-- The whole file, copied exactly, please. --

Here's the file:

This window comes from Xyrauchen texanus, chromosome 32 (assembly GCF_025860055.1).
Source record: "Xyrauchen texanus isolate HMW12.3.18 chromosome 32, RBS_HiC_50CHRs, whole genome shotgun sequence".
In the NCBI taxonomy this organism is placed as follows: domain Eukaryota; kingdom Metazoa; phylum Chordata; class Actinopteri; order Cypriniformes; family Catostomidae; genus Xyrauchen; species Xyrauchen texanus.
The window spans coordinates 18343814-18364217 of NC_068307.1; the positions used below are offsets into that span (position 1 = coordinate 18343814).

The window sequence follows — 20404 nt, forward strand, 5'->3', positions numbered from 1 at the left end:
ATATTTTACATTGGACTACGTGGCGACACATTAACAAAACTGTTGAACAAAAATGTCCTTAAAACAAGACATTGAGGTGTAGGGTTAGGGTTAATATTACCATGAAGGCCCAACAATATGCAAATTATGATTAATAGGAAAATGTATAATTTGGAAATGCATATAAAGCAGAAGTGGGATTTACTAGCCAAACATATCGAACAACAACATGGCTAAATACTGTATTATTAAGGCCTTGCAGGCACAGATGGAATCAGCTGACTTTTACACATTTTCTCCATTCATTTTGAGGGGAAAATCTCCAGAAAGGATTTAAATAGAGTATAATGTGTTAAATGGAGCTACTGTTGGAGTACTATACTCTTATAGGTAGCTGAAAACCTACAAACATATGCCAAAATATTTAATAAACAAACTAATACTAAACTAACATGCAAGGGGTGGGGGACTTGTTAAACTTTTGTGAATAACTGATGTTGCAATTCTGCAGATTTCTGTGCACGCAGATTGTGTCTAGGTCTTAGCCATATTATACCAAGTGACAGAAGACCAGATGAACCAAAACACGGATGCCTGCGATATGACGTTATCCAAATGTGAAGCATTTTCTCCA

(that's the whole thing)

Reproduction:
This window comes from Xyrauchen texanus, chromosome 32 (assembly GCF_025860055.1).
Source record: "Xyrauchen texanus isolate HMW12.3.18 chromosome 32, RBS_HiC_50CHRs, whole genome shotgun sequence".
In the NCBI taxonomy this organism is placed as follows: domain Eukaryota; kingdom Metazoa; phylum Chordata; class Actinopteri; order Cypriniformes; family Catostomidae; genus Xyrauchen; species Xyrauchen texanus.
The window spans coordinates 18343814-18364217 of NC_068307.1; the positions used below are offsets into that span (position 1 = coordinate 18343814).

The window sequence follows — 20404 nt, forward strand, 5'->3', positions numbered from 1 at the left end:
ATATTTTACATTGGACTACGTGGCGACACATTAACAAAACTGTTGAACAAAAATGTCCTTAAAACAAGACATTGAGGTGTAGGGTTAGGGTTAATATTACCATGAAGGCCCAACAATATGCAAATTATGATTAATAGGAAAATGTATAATTTGGAAATGCATATAAAGCAGAAGTGGGATTTACTAGCCAAACATATCGAACAACAACATGGCTAAATACTGTATTATTAAGGCCTTGCAGGCACAGATGGAATCAGCTGACTTTTACACATTTTCTCCATTCATTTTGAGGGGAAAATCTCCAGAAAGGATTTAAATAGAGTATAATGTGTTAAATGGAGCTACTGTTGGAGTACTATACTCTTATAGGTAGCTGAAAACCTACAAACATATGCCAAAATATTTAATAAACAAACTAATACTAAACTAACATGCAAGGGGTGGGGGACTTGTTAAACTTTTGTGAATAACTGATGTTGCAATTCTGCAGATTTCTGTGCACGCAGATTGTGTCTAGGTCTTAGCCATATTATACCAAGTGACAGAAGACCAGATGAACCAAAACACGGATGCCTGCGATATGACGTTATCCAAATGTGAAGCATTTTCTCCA